The majority of the three-judge panel said on Friday that the law “was motivated at least in part by an unconstitutional intention to target African-American voters.”
“Other, less restrictive voter identification laws would have been sufficient to achieve the legitimate non-racial objectives of implementing the constitutional amendment requiring voter identification, deterring fraud or enhancing voter confidence,” Superior Court judges Michael O’Foghludha and Vince Rozier wrote in their decision on Friday. .
In a statement, Southern Coalition for Social Justice Voting Rights co-executive director and chief counsel Allison Riggs and pro bono lawyer Andrew Ehrlich – attorneys who have served on behalf of a group of voters from North Carolina – said they “hoped” the decision sent “a strong message that racial discrimination will not be tolerated”.
The statement continued, “Today’s ruling overturning North Carolina’s latest unconstitutional photo-identification law is overwhelming evidence, including compelling stories of voters themselves being denied the right to vote. , who highlighted how the Republican-controlled state legislature unmistakably implemented this legislation to maintain power by targeting voters of color.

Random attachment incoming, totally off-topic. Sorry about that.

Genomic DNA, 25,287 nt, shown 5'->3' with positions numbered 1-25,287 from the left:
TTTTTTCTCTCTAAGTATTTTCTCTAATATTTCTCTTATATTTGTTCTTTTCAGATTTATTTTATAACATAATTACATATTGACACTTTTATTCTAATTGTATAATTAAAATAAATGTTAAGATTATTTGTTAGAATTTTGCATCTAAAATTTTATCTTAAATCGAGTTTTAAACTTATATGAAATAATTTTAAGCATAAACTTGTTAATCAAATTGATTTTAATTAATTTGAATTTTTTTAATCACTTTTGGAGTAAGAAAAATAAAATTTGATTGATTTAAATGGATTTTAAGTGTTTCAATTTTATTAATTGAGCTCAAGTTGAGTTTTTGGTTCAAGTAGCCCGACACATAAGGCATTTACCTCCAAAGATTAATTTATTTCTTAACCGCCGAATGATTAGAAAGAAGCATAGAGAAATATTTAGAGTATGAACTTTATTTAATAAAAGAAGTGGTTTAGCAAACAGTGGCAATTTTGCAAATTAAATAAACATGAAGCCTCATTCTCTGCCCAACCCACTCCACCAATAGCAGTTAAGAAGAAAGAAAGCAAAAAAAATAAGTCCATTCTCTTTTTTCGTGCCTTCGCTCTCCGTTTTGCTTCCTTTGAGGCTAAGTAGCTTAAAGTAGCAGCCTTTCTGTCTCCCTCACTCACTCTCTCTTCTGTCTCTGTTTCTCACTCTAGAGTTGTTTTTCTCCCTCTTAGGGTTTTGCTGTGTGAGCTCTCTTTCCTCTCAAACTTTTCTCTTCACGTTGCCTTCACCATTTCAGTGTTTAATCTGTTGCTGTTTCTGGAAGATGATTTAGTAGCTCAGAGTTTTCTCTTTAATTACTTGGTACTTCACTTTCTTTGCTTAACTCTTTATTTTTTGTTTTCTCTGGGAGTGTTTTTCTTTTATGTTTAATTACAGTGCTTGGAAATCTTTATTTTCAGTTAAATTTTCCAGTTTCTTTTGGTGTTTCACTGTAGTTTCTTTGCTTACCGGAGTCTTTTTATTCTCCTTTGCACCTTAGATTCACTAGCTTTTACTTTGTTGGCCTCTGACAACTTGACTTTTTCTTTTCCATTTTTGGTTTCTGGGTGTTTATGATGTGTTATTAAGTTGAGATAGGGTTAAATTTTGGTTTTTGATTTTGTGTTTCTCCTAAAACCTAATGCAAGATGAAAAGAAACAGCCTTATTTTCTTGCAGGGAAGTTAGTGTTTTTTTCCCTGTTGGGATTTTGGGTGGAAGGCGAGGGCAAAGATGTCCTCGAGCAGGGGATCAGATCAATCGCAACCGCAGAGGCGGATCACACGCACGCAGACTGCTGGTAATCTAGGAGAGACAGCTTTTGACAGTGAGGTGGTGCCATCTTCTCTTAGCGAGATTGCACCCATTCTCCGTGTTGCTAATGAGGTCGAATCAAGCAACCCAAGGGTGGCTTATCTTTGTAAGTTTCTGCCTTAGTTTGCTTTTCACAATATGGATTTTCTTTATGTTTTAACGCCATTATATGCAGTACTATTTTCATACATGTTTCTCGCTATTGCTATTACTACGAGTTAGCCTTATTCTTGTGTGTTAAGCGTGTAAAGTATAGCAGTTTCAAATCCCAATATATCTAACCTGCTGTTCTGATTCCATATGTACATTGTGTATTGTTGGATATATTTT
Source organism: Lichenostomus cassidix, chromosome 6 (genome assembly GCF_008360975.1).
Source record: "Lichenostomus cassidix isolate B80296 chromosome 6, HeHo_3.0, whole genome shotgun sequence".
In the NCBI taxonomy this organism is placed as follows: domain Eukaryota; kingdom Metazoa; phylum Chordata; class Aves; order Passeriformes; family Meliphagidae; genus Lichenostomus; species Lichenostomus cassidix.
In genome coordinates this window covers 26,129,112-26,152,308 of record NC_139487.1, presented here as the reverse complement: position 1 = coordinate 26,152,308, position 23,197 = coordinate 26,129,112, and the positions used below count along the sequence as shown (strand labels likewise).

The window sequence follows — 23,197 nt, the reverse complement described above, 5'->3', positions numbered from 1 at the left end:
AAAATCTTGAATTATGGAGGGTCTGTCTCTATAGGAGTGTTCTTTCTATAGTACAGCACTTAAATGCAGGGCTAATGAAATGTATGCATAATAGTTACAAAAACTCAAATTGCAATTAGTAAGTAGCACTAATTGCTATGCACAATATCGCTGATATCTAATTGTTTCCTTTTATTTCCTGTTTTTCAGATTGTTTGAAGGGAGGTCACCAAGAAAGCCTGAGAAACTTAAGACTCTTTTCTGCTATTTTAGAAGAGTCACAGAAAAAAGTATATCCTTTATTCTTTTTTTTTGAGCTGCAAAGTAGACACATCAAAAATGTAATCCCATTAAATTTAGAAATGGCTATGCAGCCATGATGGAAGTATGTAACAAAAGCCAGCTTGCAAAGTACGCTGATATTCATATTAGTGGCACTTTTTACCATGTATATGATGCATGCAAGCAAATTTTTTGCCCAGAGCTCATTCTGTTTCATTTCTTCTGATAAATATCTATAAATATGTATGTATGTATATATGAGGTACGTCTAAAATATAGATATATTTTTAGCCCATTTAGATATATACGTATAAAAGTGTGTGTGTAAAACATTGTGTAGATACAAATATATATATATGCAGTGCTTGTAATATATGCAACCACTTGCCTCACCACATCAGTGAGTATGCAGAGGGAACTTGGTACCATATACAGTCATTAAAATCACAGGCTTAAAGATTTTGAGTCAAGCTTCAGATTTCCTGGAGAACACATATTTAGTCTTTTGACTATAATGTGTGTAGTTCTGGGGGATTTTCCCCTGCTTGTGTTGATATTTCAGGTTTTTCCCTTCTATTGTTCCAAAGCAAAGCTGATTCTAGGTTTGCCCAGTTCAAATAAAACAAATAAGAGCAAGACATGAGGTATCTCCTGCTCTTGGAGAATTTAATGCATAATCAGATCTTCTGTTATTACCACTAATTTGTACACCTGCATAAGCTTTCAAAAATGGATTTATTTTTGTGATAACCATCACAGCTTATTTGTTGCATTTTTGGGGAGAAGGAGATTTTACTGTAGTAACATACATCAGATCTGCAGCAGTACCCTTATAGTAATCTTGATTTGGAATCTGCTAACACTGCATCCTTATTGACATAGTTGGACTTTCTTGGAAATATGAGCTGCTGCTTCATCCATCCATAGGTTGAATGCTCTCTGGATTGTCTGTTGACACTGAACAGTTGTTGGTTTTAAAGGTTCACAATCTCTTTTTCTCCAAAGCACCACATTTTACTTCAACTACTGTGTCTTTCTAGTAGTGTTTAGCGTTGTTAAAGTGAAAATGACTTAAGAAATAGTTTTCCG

However, GOP leaders in North Carolina on Friday called the move “partisan,” doubling down on the claim that voter ID cards promote election security.
“The Republican-led legislature has made incredible strides in increasing confidence in the election, and Democrats continue to use the judiciary to thwart the will of the majority of North Carolinians. We will appeal this matter,” did he declare.
After the ruling, Sam Hayes, general counsel for North Carolina House President Tim Moore, also a Republican, said, “This fight is far from over.”
“We look forward to appealing this partisan decision on behalf of the people of North Carolina,” he added.
In a statement, the plaintiffs’ lawyers ruled out any potential appeal.
“If legislative defendants appeal today’s ruling, we’ll be ready to remind them what this tribunal and the state’s constitutional mandate: every vote counts,” they said.